4. 1) I’ve never heard of these wireless headphones thieves. are they the same guys who chop off fingers to use w/ stolen TouchID iPhones? oh yeah, that never happened. nor will this doom scenario.

    2) if these don’t stay in-ear running, they may i suggest one of the sporty BeatsX models shown yesterday? or some other forthcoming brand’s product?

    3) as an office worker, these will be just fine. perhaps even perfect for my use case.

    it sure is getting harder to hate on apple these days, isn’t it.

    • Well, chopping of fingers is a bit extreme. But you have probably heard of the people waiting for people playing Pokemon Go, and stealing their phones?

  5. Really? You went there? While I personally plan to purchase a pair of AirPods their usage is hardly mandatory. You don’t have to buy and use them if you don’t want to. But more importantly, it appears in your rush to criticise Apple you’ve overlooked the fact that a wired pair of EarPods and and a headphone jack adapter is included in every box. Sorry Kirk, but this is not one of your better posts in my opinion.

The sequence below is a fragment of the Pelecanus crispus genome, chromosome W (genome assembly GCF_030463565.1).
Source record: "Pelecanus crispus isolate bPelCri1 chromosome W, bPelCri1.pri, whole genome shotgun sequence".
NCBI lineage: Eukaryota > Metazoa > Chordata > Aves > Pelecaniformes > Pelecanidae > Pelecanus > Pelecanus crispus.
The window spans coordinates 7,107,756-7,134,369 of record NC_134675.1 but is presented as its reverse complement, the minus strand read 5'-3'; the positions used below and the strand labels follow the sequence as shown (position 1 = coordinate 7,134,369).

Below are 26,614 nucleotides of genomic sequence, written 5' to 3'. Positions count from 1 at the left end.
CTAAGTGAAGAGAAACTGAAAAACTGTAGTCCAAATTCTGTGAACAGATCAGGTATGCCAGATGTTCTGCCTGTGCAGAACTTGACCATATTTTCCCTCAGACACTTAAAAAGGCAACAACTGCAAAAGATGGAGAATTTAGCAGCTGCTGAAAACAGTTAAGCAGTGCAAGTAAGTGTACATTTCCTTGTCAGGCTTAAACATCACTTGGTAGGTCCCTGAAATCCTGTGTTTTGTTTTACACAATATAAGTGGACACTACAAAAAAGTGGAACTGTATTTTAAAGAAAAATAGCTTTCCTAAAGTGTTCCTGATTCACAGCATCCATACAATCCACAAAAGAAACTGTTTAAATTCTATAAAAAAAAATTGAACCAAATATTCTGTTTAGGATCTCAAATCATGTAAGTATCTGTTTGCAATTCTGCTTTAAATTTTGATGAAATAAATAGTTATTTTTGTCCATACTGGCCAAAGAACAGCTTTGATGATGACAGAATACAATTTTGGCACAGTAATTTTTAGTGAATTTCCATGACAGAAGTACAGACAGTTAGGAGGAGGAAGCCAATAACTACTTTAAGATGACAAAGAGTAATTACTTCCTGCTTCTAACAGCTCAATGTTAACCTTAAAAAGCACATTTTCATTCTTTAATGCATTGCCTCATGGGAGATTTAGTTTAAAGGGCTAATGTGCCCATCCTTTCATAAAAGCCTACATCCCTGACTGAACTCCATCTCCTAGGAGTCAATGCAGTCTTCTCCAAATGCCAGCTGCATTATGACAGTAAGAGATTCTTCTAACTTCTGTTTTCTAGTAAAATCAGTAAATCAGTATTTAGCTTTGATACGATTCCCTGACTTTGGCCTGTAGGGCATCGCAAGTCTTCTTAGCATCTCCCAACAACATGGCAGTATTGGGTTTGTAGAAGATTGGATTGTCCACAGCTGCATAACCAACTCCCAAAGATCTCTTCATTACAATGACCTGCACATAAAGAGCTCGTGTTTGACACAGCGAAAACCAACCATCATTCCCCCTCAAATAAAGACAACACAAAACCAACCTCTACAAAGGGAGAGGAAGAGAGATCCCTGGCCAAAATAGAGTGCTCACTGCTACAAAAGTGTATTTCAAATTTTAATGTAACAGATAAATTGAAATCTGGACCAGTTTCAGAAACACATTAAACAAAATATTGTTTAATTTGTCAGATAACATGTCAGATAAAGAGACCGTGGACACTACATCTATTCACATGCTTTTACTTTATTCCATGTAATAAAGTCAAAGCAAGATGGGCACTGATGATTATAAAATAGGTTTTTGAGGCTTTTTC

• I pay a substantial premium for the finely designed iPhone. In exchange I don’t want to be forced to use a dongle hanging from the Lightning port in order to use my preferred headphones or earphones. It mars the design and becomes another external item to lose, as well.

      • Well then connect the “dongle” to your head phones that already have a wire that will now just be 3 inches longer.

        As for your stupid tripe about the AirPods.